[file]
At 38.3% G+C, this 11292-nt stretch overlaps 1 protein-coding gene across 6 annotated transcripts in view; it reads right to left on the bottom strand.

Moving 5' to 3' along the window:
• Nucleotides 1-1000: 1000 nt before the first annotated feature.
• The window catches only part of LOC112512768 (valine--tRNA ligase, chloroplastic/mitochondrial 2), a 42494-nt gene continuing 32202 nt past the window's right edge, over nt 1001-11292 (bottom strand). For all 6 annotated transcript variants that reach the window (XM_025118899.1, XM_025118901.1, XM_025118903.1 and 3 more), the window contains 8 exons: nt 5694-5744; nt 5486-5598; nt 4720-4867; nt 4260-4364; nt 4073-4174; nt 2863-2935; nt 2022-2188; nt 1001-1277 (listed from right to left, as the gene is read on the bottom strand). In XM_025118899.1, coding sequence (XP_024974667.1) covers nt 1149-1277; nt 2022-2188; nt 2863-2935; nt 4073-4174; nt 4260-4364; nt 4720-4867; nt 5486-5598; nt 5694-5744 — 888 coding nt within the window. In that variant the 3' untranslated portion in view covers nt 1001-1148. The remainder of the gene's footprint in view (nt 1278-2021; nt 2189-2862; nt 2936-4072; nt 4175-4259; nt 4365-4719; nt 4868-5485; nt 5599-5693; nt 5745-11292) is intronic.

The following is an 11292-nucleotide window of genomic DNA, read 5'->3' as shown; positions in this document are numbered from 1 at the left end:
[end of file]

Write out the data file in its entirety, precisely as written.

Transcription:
At 38.3% G+C, this 11292-nt stretch overlaps 1 protein-coding gene across 6 annotated transcripts in view; it reads right to left on the bottom strand.

Moving 5' to 3' along the window:
• Nucleotides 1-1000: 1000 nt before the first annotated feature.
• The window catches only part of LOC112512768 (valine--tRNA ligase, chloroplastic/mitochondrial 2), a 42494-nt gene continuing 32202 nt past the window's right edge, over nt 1001-11292 (bottom strand). For all 6 annotated transcript variants that reach the window (XM_025118899.1, XM_025118901.1, XM_025118903.1 and 3 more), the window contains 8 exons: nt 5694-5744; nt 5486-5598; nt 4720-4867; nt 4260-4364; nt 4073-4174; nt 2863-2935; nt 2022-2188; nt 1001-1277 (listed from right to left, as the gene is read on the bottom strand). In XM_025118899.1, coding sequence (XP_024974667.1) covers nt 1149-1277; nt 2022-2188; nt 2863-2935; nt 4073-4174; nt 4260-4364; nt 4720-4867; nt 5486-5598; nt 5694-5744 — 888 coding nt within the window. In that variant the 3' untranslated portion in view covers nt 1001-1148. The remainder of the gene's footprint in view (nt 1278-2021; nt 2189-2862; nt 2936-4072; nt 4175-4259; nt 4365-4719; nt 4868-5485; nt 5599-5693; nt 5745-11292) is intronic.

The following is an 11292-nucleotide window of genomic DNA, read 5'->3' as shown; positions in this document are numbered from 1 at the left end: